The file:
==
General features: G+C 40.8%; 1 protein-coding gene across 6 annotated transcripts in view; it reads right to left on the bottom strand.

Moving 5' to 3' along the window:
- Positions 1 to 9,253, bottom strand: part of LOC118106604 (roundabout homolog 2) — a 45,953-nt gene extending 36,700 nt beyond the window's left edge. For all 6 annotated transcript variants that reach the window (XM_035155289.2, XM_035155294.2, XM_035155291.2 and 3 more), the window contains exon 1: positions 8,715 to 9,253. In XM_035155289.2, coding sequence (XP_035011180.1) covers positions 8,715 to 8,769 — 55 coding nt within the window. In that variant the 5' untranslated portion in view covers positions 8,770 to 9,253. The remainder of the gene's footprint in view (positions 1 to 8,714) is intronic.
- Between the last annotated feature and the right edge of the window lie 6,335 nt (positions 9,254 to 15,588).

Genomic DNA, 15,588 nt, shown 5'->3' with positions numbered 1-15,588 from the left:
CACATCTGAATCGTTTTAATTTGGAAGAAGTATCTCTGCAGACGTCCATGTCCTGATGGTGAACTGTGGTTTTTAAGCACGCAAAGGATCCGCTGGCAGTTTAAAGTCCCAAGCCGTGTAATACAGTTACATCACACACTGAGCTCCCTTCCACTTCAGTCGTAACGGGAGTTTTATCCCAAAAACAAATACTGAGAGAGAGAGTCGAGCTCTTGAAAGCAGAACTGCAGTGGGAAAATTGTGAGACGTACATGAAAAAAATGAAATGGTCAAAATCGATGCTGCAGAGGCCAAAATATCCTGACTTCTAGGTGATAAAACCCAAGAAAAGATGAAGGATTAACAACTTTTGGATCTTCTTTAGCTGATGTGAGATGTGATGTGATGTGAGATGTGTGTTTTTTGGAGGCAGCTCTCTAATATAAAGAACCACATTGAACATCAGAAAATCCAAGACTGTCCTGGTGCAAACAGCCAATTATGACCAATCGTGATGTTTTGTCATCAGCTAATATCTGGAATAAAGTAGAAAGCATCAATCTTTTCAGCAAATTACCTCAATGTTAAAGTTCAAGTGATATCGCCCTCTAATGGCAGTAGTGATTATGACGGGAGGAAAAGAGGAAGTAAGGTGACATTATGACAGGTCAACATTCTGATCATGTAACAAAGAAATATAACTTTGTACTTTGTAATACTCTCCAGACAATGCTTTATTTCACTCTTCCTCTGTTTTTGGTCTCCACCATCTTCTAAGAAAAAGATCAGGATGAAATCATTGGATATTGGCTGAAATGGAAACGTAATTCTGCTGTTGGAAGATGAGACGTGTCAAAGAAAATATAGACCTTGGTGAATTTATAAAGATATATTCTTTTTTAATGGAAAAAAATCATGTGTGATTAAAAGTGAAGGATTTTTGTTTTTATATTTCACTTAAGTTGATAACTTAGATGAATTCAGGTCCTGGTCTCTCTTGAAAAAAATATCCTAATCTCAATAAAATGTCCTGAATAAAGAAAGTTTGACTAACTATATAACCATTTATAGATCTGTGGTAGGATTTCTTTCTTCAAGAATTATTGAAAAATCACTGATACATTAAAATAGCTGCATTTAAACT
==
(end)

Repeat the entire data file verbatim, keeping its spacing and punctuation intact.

General features: G+C 40.8%; 1 protein-coding gene across 6 annotated transcripts in view; it reads right to left on the bottom strand.

Moving 5' to 3' along the window:
- Positions 1 to 9,253, bottom strand: part of LOC118106604 (roundabout homolog 2) — a 45,953-nt gene extending 36,700 nt beyond the window's left edge. For all 6 annotated transcript variants that reach the window (XM_035155289.2, XM_035155294.2, XM_035155291.2 and 3 more), the window contains exon 1: positions 8,715 to 9,253. In XM_035155289.2, coding sequence (XP_035011180.1) covers positions 8,715 to 8,769 — 55 coding nt within the window. In that variant the 5' untranslated portion in view covers positions 8,770 to 9,253. The remainder of the gene's footprint in view (positions 1 to 8,714) is intronic.
- Between the last annotated feature and the right edge of the window lie 6,335 nt (positions 9,254 to 15,588).

Genomic DNA, 15,588 nt, shown 5'->3' with positions numbered 1-15,588 from the left:
CACATCTGAATCGTTTTAATTTGGAAGAAGTATCTCTGCAGACGTCCATGTCCTGATGGTGAACTGTGGTTTTTAAGCACGCAAAGGATCCGCTGGCAGTTTAAAGTCCCAAGCCGTGTAATACAGTTACATCACACACTGAGCTCCCTTCCACTTCAGTCGTAACGGGAGTTTTATCCCAAAAACAAATACTGAGAGAGAGAGTCGAGCTCTTGAAAGCAGAACTGCAGTGGGAAAATTGTGAGACGTACATGAAAAAAATGAAATGGTCAAAATCGATGCTGCAGAGGCCAAAATATCCTGACTTCTAGGTGATAAAACCCAAGAAAAGATGAAGGATTAACAACTTTTGGATCTTCTTTAGCTGATGTGAGATGTGATGTGATGTGAGATGTGTGTTTTTTGGAGGCAGCTCTCTAATATAAAGAACCACATTGAACATCAGAAAATCCAAGACTGTCCTGGTGCAAACAGCCAATTATGACCAATCGTGATGTTTTGTCATCAGCTAATATCTGGAATAAAGTAGAAAGCATCAATCTTTTCAGCAAATTACCTCAATGTTAAAGTTCAAGTGATATCGCCCTCTAATGGCAGTAGTGATTATGACGGGAGGAAAAGAGGAAGTAAGGTGACATTATGACAGGTCAACATTCTGATCATGTAACAAAGAAATATAACTTTGTACTTTGTAATACTCTCCAGACAATGCTTTATTTCACTCTTCCTCTGTTTTTGGTCTCCACCATCTTCTAAGAAAAAGATCAGGATGAAATCATTGGATATTGGCTGAAATGGAAACGTAATTCTGCTGTTGGAAGATGAGACGTGTCAAAGAAAATATAGACCTTGGTGAATTTATAAAGATATATTCTTTTTTAATGGAAAAAAATCATGTGTGATTAAAAGTGAAGGATTTTTGTTTTTATATTTCACTTAAGTTGATAACTTAGATGAATTCAGGTCCTGGTCTCTCTTGAAAAAAATATCCTAATCTCAATAAAATGTCCTGAATAAAGAAAGTTTGACTAACTATATAACCATTTATAGATCTGTGGTAGGATTTCTTTCTTCAAGAATTATTGAAAAATCACTGATACATTAAAATAGCTGCATTTAAACT